This article is about a tax deduction. I’ve got my work cut out for me in making this interesting, but let me try: it’s also about money in your company’s pocket.
How does a $300,000 federal tax deduction for a lighting retrofit of a 500,000 square-foot parking garage sound? What about a $600,000 federal tax deduction for designing the lighting in a new parking structure for the U.S. General Services Administration? Interested now? Then read on. We’re going to discuss what this deduction is all about, how much it may be worth, who can claim it, and how to claim it.
Energy Efficient lighting is big business in all types of buildings, including parking garages. Whether driven by higher electricity prices, potential savings, or customer expectations, facilities are becoming more energy efficient. The federal government wants to encourage this practice, so they have incentivized energy efficiency with tax deductions. While the energy savings from modern lighting are often sufficient to produce a very favorable return on investment (ROI), a tax deduction might improve an 18-month payback period to less than a year.
So, what is this tax deduction? On the tax side, we know it as Internal Revenue Code Section 179D or IRC §179D. Engineers generally refer to it as the EPACT 2005 deduction, referring to the piece of legislation that created it: the Energy Policy Act of 2005. In the simplest terms, it is a tax deduction that is triggered by installing energy efficient assets in commercial buildings. These assets can include energy efficient lighting, HVAC, and components of the building envelope. With parking garages often being exposed, unconditioned spaces, HVAC, and the building envelope are often not relevant to parking garages. But energy efficient lighting alone can trigger a substantial deduction, and thanks to the way the deduction is calculated, the large square footage of parking garages and their low levels of lighting make them outstanding candidates for this deduction.
Calculating the Deduction
The amount of the deduction is based on three factors: the energy efficiency of the lighting; the square footage of the parking garage in which the lighting is installed; and the total cost of the lighting (fixtures and installation costs).
For purposes of the 179D deduction, the energy efficiency is calculated against a baseline ASHRAE (American Society of Heating, Refrigerating, and Air-Conditioning Engineers) 90.1-2001 standard. Note that it is a 2001 standard, not a 2010, a 2007, or even a 2004 standard. For projects that include HVAC or the building envelope, a full energy model must be conducted using IRS-approved software. For projects that only incorporate lighting, which will include the majority of parking garages, you can either use energy modeling or lighting power density (LPD) calculations. The LPD is calculated by adding up the watts for all light fixtures in the garage and then dividing by the square footage of the garage to provide a number in watts per square foot.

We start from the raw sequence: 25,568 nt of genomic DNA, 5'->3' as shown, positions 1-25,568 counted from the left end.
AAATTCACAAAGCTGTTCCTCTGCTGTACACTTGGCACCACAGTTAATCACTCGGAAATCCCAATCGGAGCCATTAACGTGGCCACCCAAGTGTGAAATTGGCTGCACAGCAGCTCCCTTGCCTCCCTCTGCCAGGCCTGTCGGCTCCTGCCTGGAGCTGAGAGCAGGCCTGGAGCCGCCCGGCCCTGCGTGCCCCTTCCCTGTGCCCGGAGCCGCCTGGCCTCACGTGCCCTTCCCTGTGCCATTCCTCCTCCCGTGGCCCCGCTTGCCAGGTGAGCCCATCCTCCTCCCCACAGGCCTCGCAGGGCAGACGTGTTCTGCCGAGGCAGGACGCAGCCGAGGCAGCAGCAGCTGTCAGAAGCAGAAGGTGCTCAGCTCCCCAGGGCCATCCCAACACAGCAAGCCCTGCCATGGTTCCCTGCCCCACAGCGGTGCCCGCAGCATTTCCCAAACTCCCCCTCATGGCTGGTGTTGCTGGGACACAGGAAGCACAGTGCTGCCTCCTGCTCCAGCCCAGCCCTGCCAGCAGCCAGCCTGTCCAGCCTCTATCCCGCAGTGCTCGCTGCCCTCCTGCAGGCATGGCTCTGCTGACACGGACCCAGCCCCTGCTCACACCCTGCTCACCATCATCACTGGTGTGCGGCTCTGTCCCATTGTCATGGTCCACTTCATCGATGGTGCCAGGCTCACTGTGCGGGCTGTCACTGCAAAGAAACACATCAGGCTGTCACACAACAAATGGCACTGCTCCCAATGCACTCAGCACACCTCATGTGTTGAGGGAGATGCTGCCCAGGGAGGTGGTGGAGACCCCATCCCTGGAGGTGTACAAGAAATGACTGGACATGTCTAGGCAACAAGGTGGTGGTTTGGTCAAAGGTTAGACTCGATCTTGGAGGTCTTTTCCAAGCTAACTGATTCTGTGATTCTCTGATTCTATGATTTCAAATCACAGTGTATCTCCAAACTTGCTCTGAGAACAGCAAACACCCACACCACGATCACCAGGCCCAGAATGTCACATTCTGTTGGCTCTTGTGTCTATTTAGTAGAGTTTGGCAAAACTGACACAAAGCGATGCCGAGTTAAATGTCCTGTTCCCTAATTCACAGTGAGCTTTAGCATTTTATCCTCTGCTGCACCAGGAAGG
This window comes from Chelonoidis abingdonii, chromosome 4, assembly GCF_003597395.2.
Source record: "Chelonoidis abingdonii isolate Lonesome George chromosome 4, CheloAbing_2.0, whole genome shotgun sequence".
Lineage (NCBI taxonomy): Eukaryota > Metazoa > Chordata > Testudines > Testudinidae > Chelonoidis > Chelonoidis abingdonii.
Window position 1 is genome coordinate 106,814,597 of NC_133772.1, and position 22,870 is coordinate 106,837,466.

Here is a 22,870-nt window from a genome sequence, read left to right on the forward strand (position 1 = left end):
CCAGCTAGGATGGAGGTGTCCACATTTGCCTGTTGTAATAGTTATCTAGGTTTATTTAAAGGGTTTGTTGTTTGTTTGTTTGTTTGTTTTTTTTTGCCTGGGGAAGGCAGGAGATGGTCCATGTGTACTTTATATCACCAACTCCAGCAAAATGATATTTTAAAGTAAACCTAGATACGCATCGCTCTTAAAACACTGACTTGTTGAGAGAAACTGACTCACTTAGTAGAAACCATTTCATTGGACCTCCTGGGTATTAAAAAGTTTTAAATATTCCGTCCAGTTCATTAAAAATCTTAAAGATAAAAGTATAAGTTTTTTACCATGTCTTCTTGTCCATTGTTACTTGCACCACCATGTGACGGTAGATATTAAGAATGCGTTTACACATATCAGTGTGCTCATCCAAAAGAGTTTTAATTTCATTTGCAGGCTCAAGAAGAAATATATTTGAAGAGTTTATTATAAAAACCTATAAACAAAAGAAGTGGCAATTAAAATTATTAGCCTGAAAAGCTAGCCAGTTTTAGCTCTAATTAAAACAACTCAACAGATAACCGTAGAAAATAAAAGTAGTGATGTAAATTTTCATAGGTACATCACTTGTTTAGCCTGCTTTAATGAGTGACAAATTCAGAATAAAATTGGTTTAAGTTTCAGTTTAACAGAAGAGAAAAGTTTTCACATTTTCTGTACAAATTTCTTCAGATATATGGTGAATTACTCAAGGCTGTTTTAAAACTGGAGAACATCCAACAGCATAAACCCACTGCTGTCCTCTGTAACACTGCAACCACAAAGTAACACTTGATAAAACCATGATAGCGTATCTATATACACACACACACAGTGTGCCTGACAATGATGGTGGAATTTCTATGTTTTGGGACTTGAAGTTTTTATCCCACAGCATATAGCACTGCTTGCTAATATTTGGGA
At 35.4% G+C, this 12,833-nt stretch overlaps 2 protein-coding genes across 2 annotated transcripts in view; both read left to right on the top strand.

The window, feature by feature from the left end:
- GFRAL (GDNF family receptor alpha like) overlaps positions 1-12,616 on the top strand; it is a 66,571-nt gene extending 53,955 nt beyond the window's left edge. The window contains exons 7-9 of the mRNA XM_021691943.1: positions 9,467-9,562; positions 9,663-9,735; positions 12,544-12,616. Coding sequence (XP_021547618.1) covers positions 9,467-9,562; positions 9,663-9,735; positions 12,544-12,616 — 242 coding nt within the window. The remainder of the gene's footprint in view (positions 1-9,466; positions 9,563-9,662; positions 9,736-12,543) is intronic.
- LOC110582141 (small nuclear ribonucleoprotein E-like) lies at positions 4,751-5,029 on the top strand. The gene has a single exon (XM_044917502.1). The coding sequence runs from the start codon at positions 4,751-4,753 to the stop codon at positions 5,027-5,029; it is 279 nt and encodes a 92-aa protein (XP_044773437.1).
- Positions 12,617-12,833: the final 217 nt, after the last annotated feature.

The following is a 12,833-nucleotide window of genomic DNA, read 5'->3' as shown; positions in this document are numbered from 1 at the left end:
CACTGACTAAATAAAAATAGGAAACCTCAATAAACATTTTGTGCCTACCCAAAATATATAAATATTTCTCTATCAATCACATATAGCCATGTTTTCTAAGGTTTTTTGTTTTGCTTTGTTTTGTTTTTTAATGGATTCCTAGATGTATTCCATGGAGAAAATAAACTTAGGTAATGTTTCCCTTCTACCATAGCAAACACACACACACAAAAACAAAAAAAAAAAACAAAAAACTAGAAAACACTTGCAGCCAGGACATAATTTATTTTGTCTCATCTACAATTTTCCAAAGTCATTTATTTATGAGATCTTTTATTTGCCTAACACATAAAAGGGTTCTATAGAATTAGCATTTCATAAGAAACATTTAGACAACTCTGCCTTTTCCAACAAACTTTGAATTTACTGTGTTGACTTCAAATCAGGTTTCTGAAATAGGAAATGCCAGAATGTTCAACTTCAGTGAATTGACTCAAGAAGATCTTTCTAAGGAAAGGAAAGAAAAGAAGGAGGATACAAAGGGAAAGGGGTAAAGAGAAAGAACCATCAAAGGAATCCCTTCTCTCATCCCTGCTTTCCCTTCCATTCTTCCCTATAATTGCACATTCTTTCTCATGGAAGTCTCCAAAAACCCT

For lighting-only projects, LPD calculations are generally the most simple and cost-effective method. The calculated LPD for the garage is compared to the baseline LPD reported in ASHRAE 90.1-2001. The LPD must be at least 25 percent below the ASHRAE standard to qualify for the deduction. At 25 percent below, the facility would qualify for a deduction in the amount of $.30 multiplied by the square footage of the building. At 40 percent or more below, the facility would qualify for a deduction in the amount of $.60 multiplied by the square footage of the parking garage.
In terms of the square footage used for the deduction, only enclosed space should be included. Unfortunately, this means that surface lots, even if they have very energy efficient lighting, are not eligible for the deduction. Also, parking garages with uncovered top stories should exclude the square footage of that uncovered space from their calculations.
Finally, in terms of calculating the deduction, the calculated amount of the deduction ($.30 – $.60 x square footage) is capped by the total cost of the lighting. Generally, this cost will include the fixtures, controls, wiring, and labor to install it. Often, and especially with new construction, this cap does not come into play. However, on retrofits where costs may be lower as wiring and controls are already installed, the calculated amount of this deduction may approach this cap.
Who Can Take the Deduction?
There are two main categories of taxpayers who can take the deduction. First, the owner of the lighting for tax purposes is eligible. More often than not, this will be the owner of the parking garage, although there could be alternate tax ownership of some of the tenant improvements if the parking garage is leased or managed. Second, for energy efficient lighting installed in government-owned parking garages, the designer of the lighting can take the deduction. That’s right: for government buildings, the person taking the deduction doesn’t even need to own the lighting. They just need to design it.
Basically, a government entity pays no tax and so would not be able to take the deduction. Therefore, the IRS allows them to assign the deduction to the taxpayer who designed the lighting. Any government entity—be it federal, state, or municipal—can make these allocations (non-profits are not able to). The “designer” can include a variety of taxpayers, including the architect, engineer, contractor, environmental consultant, or energy services provider. However, the designer must be the person who created the technical specifications for the installation of the lighting, not the person who merely installed the lighting.